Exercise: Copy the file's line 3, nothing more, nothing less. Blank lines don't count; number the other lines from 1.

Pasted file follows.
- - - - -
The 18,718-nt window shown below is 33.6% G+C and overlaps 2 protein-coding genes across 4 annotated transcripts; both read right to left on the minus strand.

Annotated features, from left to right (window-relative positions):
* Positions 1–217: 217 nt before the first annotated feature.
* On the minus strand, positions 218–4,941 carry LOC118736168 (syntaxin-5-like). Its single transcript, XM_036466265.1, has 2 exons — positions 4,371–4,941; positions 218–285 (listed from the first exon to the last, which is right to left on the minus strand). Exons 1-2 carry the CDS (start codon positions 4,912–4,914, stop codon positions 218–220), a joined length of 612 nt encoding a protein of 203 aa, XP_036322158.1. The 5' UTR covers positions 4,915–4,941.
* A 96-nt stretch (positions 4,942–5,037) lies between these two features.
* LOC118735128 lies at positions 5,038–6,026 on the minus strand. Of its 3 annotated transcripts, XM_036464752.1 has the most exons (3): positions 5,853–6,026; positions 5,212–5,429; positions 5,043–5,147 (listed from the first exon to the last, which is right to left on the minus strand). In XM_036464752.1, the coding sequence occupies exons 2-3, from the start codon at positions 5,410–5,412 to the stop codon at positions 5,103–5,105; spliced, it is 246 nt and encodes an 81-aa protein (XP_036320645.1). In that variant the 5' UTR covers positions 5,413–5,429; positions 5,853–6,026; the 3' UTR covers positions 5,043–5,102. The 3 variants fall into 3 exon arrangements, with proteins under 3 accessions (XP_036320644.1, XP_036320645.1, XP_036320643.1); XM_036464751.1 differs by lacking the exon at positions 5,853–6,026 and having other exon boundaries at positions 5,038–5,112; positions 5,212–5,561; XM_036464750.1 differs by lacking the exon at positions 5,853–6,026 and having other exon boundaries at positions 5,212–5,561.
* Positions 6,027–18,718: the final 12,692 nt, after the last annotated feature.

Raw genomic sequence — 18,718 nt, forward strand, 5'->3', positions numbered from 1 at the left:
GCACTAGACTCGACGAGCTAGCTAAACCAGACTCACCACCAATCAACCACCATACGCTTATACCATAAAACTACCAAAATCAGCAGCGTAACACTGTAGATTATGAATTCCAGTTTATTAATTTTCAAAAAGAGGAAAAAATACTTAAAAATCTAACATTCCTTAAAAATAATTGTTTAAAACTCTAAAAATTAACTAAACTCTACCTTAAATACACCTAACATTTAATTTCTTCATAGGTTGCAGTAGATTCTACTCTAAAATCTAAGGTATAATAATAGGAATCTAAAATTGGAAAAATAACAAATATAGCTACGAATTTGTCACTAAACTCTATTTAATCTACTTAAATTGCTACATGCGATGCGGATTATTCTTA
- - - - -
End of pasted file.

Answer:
* Positions 1–217: 217 nt before the first annotated feature.